Something that I am often asked by people is am I a website designer or a website developer? This is always an interesting question, because it sort of opens up the door to a conversation with the questioner, about whether they even know the difference between the two?
And, then there are back end developers who handle issues such as making sure the site is accessible on the internet, taking care of server setups and databases.
By the way, I am personally capable of doing both the job of a front end and a back end developer. This is something not many “web designers” are able to do.
A website designer focuses on the design aspects of a website. They are involved in prototyping a site, creating wireframes, producing graphics and content and managing workflows in the development process.
Their skills are going to include proficiency in Photoshop, Fireworks and Illustrator.
In a team environment, a website designer may not even need to know how to program HTML or CSS, as they have front end developers on staff to handle that portion of it.
In a smaller environment, or if the designer is a freelancer, they might outsource the development portion of the job, or they will learn how to do some development on their own.
Does it matter whether you hire one or the other?
While one could get caught up in the semantics of the two classifications of jobs, I believe what is important is what a web designer or web developer brings to the table for their clients in the end. Understand that not all designers can develop a site, and not all developers can design a site.
I generally prefer to classify myself as a website professional, rather than limit a “title” to one or the other. But, this is mainly because I have experience on both sides of the computer, when it comes to website design and development.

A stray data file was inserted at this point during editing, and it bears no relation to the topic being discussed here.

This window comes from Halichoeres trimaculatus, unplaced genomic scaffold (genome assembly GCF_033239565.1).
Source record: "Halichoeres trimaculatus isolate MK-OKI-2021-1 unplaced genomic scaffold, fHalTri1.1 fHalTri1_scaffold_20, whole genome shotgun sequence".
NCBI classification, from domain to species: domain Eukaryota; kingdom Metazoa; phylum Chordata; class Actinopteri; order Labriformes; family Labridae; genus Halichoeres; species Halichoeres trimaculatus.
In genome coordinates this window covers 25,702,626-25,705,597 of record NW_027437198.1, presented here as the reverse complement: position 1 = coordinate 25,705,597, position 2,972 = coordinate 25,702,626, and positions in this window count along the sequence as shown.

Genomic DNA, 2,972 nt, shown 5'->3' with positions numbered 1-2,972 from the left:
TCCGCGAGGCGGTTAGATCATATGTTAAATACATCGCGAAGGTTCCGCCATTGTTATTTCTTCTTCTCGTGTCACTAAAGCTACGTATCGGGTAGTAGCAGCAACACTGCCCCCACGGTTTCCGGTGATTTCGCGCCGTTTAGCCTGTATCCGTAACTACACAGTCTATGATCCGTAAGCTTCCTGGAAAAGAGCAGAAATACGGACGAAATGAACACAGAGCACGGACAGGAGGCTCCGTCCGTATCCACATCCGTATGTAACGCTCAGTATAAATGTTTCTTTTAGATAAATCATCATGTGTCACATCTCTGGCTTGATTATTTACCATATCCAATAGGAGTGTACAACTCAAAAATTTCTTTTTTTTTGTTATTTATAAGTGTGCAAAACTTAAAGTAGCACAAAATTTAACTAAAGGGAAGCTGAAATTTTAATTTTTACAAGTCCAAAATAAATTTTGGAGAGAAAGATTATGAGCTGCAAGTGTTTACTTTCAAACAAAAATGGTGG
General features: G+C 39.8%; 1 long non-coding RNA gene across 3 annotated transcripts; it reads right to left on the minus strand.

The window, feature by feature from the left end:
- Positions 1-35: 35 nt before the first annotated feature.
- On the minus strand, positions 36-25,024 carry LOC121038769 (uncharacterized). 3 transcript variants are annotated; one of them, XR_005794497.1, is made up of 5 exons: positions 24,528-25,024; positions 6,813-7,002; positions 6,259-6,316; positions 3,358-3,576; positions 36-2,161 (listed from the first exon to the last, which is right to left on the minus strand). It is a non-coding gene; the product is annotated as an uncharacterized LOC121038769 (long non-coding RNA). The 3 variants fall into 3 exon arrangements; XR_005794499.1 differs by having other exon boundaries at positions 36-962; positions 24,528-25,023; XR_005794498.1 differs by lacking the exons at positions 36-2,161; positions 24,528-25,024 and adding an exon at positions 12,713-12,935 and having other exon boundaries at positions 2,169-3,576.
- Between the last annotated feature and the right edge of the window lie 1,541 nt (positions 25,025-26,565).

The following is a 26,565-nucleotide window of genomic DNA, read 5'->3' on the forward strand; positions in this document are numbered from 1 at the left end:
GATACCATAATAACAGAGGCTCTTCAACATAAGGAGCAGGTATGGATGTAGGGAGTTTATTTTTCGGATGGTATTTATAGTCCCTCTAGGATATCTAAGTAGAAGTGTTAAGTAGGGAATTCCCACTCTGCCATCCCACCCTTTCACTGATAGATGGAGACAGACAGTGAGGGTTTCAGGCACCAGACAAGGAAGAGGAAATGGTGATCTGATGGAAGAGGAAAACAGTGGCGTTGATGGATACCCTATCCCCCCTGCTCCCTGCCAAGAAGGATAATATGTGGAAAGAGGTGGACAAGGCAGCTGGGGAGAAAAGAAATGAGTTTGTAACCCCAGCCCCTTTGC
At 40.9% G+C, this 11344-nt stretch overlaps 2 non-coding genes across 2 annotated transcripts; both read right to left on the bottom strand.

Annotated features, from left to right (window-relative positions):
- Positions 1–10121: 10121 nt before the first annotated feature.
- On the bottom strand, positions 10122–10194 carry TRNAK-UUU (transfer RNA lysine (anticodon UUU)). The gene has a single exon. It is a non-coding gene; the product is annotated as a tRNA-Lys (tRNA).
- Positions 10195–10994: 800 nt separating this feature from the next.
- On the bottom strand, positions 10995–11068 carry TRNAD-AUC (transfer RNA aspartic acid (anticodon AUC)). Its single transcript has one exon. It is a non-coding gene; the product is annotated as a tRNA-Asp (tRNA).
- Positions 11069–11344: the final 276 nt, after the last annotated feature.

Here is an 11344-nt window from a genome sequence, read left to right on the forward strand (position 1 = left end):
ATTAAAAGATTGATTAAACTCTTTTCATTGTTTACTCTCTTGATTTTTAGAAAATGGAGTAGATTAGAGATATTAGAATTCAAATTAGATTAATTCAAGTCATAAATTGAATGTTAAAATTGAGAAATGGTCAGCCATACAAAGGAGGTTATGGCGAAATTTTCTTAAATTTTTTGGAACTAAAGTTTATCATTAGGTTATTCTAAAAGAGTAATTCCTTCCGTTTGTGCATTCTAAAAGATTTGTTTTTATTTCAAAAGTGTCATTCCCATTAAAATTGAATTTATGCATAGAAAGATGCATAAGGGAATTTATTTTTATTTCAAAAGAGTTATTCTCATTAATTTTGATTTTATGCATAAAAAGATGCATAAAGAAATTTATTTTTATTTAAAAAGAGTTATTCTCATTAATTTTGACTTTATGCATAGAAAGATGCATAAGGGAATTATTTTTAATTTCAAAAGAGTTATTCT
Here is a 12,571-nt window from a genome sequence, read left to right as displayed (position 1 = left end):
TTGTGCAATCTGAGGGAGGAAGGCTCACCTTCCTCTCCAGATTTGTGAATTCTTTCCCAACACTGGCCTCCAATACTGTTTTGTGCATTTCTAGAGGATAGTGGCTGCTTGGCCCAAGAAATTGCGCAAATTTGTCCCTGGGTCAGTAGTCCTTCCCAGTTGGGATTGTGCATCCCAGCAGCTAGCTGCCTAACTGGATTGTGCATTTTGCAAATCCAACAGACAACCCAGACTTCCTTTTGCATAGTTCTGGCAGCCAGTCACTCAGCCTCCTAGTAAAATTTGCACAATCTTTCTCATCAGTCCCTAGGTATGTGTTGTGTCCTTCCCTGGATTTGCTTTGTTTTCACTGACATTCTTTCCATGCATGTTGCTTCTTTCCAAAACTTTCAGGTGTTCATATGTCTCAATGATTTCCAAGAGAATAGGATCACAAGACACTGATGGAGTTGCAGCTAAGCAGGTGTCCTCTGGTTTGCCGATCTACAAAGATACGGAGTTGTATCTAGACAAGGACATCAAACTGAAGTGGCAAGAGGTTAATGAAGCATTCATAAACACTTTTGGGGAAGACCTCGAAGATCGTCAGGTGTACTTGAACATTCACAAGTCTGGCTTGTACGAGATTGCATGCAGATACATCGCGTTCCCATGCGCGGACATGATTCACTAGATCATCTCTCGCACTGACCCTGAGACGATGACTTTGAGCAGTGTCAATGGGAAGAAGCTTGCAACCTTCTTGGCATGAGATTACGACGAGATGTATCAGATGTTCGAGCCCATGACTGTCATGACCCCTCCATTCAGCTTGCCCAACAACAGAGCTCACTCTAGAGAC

I was a designer first, since my professional background was in graphic design originally, however I am also skilled in web programming languages and coding. I have even been hired by other “web designers” to handle the technical developer portion of things for their client projects.
I think it’s best that people not get hung up so much on the specific title a person has, when looking to hire someone to build their website, but rather, to be sure to thoroughly interview and vet the person they are looking to hire.
This will allow them to get an idea of what type of skills they do and don’t know and if they are going to be a good fit for the specific project or not. If you are stumped for the type of questions to ask, we have some starter ones for you in our article, 5 Important Questions to Ask Your Web Developer.
When hiring a website professional make sure they can bring to the table the solutions that will yield you the best return on investment.
As always, if you ever have any questions, I am happy to help! 🙂
Latest posts by Nora Kramer (see all)
- Do You Really Need to Incorporate “Landing Pages” Into Your Website? - March 21, 2018
- WordPress Auto-Update Introduces a Bug That Breaks All Future Auto-Updates - February 8, 2018
- What Makes a Website Good? - January 30, 2018